|Nasal vaccination with a proteosome-based adjuvant and glatiramer acetate clears beta-amyloid in a mouse model of Alzheimer disease.|
Frenkel, D; Maron, R; Burt, DS; Weiner, HL
The Journal of clinical investigation 115 2423-33 2005
Amyloid beta-peptide (Abeta) appears to play a key pathogenic role in Alzheimer disease (AD). Immune therapy in mouse models of AD via Abeta immunization or passive administration of Abeta antibodies markedly reduces Abeta levels and reverses behavioral impairment. However, a human trial of Abeta immunization led to meningoencephalitis in some patients and was discontinued. Here we show that nasal vaccination with a proteosome-based adjuvant that is well tolerated in humans plus glatiramer acetate, an FDA-approved synthetic copolymer used to treat multiple sclerosis, potently decreases Abeta plaques in an AD mouse model. This effect did not require the presence of antibody, as it was observed in B cell-deficient (Ig mu-null) mice. Vaccinated animals developed activated microglia that colocalized with Abeta fibrils, and the extent of microglial activation correlated strongly with the decrease in Abeta fibrils. Activation of microglia and clearing of Abeta occurred with the adjuvant alone, although to a lesser degree. Our results identify a novel approach to immune therapy for AD that involves clearing of Abeta through the utilization of compounds that have been safely tested on or are currently in use in humans.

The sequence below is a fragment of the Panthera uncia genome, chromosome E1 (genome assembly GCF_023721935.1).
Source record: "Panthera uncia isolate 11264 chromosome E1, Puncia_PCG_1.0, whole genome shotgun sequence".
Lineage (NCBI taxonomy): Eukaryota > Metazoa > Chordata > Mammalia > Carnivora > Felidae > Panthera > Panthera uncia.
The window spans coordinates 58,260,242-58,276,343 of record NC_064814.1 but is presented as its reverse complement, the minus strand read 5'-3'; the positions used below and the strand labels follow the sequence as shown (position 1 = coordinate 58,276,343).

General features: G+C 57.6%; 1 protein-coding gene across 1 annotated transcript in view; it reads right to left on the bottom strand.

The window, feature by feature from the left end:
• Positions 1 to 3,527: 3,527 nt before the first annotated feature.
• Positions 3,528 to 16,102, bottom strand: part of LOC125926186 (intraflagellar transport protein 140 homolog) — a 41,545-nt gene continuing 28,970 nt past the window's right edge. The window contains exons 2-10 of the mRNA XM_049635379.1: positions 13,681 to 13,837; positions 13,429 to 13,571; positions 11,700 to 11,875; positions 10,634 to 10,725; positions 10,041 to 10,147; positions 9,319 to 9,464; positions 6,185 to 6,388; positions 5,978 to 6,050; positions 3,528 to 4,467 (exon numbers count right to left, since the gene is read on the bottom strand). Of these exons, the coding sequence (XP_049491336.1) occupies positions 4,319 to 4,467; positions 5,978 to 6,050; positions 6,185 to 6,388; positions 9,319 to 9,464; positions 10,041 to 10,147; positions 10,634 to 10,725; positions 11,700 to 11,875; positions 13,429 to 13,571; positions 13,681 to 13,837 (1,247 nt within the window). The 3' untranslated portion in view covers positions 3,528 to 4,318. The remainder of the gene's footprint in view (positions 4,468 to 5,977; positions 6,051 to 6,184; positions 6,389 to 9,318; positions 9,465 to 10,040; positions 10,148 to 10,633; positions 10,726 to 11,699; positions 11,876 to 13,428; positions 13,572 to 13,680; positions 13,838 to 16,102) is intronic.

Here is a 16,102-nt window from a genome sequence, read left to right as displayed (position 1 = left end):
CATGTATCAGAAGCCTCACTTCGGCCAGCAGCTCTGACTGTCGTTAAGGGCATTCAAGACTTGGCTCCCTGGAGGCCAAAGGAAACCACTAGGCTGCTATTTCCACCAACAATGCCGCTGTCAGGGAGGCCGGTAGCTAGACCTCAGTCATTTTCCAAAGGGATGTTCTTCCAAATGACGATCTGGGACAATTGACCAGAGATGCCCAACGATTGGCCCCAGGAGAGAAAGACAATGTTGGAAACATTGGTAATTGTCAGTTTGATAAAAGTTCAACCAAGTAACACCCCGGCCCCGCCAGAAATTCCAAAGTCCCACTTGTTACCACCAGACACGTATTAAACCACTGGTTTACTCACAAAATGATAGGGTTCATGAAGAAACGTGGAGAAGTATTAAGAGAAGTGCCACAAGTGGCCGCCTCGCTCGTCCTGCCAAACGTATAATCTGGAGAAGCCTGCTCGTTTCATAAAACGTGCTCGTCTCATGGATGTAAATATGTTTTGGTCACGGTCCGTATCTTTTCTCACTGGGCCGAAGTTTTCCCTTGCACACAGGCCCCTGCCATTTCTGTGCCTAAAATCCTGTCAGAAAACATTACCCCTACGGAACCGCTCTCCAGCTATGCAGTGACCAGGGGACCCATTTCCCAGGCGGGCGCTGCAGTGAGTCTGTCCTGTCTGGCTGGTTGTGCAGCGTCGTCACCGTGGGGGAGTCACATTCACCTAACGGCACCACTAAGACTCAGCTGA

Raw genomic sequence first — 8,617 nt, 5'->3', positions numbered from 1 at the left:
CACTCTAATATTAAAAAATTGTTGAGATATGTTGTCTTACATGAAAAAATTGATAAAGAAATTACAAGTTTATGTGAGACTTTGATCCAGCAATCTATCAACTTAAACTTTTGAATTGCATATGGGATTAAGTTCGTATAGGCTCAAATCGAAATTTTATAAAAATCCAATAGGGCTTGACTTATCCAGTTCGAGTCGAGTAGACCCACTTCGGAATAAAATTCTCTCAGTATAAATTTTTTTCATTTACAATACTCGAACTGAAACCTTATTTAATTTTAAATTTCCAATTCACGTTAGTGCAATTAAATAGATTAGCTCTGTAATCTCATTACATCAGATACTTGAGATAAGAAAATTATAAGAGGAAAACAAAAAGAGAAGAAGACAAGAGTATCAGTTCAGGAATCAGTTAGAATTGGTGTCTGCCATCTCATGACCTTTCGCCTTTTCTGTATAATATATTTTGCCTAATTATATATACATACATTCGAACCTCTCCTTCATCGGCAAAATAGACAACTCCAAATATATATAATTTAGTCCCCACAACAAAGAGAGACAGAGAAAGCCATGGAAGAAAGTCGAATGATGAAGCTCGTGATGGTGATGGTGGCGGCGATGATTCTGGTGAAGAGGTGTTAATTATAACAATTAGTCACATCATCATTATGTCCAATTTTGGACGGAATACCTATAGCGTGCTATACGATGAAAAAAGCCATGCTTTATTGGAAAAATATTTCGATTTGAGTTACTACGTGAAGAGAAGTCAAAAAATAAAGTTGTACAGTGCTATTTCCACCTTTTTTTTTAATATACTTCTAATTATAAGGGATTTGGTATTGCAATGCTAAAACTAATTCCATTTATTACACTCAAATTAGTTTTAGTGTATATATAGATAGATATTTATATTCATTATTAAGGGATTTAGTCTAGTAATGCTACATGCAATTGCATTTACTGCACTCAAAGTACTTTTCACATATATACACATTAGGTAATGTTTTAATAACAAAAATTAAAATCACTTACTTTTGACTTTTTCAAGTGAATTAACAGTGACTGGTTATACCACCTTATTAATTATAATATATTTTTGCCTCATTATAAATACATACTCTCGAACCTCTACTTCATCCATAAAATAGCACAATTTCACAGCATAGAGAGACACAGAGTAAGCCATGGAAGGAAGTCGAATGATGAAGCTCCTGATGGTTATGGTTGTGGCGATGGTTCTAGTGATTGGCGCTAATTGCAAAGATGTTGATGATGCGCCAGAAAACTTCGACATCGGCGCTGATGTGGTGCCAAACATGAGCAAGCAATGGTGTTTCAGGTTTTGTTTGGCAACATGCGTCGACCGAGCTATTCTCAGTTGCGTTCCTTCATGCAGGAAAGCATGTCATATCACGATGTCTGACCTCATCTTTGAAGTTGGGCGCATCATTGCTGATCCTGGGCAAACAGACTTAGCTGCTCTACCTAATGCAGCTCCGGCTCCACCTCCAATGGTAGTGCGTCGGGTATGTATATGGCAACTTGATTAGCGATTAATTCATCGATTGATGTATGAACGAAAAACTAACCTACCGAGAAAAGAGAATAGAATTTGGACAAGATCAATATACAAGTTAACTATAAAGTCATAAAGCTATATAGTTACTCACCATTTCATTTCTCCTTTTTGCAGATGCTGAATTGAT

|Pathways and Biomarkers of Oxidative Stress (EMD)|
|White Paper- Modern Methods in Oxidative Stress Research (EMD)|